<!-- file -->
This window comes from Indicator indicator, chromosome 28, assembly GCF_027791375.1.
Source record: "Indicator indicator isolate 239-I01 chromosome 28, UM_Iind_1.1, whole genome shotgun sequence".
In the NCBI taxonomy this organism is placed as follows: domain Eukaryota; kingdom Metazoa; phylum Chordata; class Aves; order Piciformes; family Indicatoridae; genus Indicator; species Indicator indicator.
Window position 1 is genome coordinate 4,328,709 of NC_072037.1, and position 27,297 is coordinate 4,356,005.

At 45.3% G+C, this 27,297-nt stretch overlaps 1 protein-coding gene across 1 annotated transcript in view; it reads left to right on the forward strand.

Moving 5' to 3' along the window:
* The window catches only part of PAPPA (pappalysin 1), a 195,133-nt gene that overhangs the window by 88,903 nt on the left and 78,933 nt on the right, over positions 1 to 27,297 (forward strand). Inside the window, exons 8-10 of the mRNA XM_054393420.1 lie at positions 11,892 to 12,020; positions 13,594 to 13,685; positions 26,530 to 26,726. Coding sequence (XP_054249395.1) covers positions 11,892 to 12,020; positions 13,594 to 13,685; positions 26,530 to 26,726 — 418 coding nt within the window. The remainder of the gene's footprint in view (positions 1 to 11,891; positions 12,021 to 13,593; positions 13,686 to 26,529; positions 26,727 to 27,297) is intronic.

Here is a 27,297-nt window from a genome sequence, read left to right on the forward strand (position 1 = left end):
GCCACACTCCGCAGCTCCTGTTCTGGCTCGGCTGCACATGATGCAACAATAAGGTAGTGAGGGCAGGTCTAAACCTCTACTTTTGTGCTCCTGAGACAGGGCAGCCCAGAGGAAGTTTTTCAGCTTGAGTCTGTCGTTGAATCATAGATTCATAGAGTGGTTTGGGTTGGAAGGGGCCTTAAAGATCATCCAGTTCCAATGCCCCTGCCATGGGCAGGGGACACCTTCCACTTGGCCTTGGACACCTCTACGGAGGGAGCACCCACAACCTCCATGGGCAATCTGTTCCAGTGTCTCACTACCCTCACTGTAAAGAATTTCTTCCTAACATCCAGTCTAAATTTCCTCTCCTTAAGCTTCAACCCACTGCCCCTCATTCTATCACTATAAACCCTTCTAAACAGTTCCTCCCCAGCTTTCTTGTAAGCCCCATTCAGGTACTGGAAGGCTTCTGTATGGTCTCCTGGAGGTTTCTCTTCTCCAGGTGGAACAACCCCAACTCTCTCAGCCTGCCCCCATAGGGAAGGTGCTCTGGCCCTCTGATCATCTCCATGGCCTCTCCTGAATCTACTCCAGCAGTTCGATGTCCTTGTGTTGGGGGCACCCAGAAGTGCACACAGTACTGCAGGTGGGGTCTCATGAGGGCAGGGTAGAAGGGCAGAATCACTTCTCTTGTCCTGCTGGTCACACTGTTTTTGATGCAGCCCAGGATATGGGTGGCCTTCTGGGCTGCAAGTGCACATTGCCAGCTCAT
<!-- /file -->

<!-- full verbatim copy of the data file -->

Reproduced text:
This window comes from Indicator indicator, chromosome 28, assembly GCF_027791375.1.
Source record: "Indicator indicator isolate 239-I01 chromosome 28, UM_Iind_1.1, whole genome shotgun sequence".
In the NCBI taxonomy this organism is placed as follows: domain Eukaryota; kingdom Metazoa; phylum Chordata; class Aves; order Piciformes; family Indicatoridae; genus Indicator; species Indicator indicator.
Window position 1 is genome coordinate 4,328,709 of NC_072037.1, and position 27,297 is coordinate 4,356,005.

At 45.3% G+C, this 27,297-nt stretch overlaps 1 protein-coding gene across 1 annotated transcript in view; it reads left to right on the forward strand.

Moving 5' to 3' along the window:
* The window catches only part of PAPPA (pappalysin 1), a 195,133-nt gene that overhangs the window by 88,903 nt on the left and 78,933 nt on the right, over positions 1 to 27,297 (forward strand). Inside the window, exons 8-10 of the mRNA XM_054393420.1 lie at positions 11,892 to 12,020; positions 13,594 to 13,685; positions 26,530 to 26,726. Coding sequence (XP_054249395.1) covers positions 11,892 to 12,020; positions 13,594 to 13,685; positions 26,530 to 26,726 — 418 coding nt within the window. The remainder of the gene's footprint in view (positions 1 to 11,891; positions 12,021 to 13,593; positions 13,686 to 26,529; positions 26,727 to 27,297) is intronic.

Here is a 27,297-nt window from a genome sequence, read left to right on the forward strand (position 1 = left end):
GCCACACTCCGCAGCTCCTGTTCTGGCTCGGCTGCACATGATGCAACAATAAGGTAGTGAGGGCAGGTCTAAACCTCTACTTTTGTGCTCCTGAGACAGGGCAGCCCAGAGGAAGTTTTTCAGCTTGAGTCTGTCGTTGAATCATAGATTCATAGAGTGGTTTGGGTTGGAAGGGGCCTTAAAGATCATCCAGTTCCAATGCCCCTGCCATGGGCAGGGGACACCTTCCACTTGGCCTTGGACACCTCTACGGAGGGAGCACCCACAACCTCCATGGGCAATCTGTTCCAGTGTCTCACTACCCTCACTGTAAAGAATTTCTTCCTAACATCCAGTCTAAATTTCCTCTCCTTAAGCTTCAACCCACTGCCCCTCATTCTATCACTATAAACCCTTCTAAACAGTTCCTCCCCAGCTTTCTTGTAAGCCCCATTCAGGTACTGGAAGGCTTCTGTATGGTCTCCTGGAGGTTTCTCTTCTCCAGGTGGAACAACCCCAACTCTCTCAGCCTGCCCCCATAGGGAAGGTGCTCTGGCCCTCTGATCATCTCCATGGCCTCTCCTGAATCTACTCCAGCAGTTCGATGTCCTTGTGTTGGGGGCACCCAGAAGTGCACACAGTACTGCAGGTGGGGTCTCATGAGGGCAGGGTAGAAGGGCAGAATCACTTCTCTTGTCCTGCTGGTCACACTGTTTTTGATGCAGCCCAGGATATGGGTGGCCTTCTGGGCTGCAAGTGCACATTGCCAGCTCAT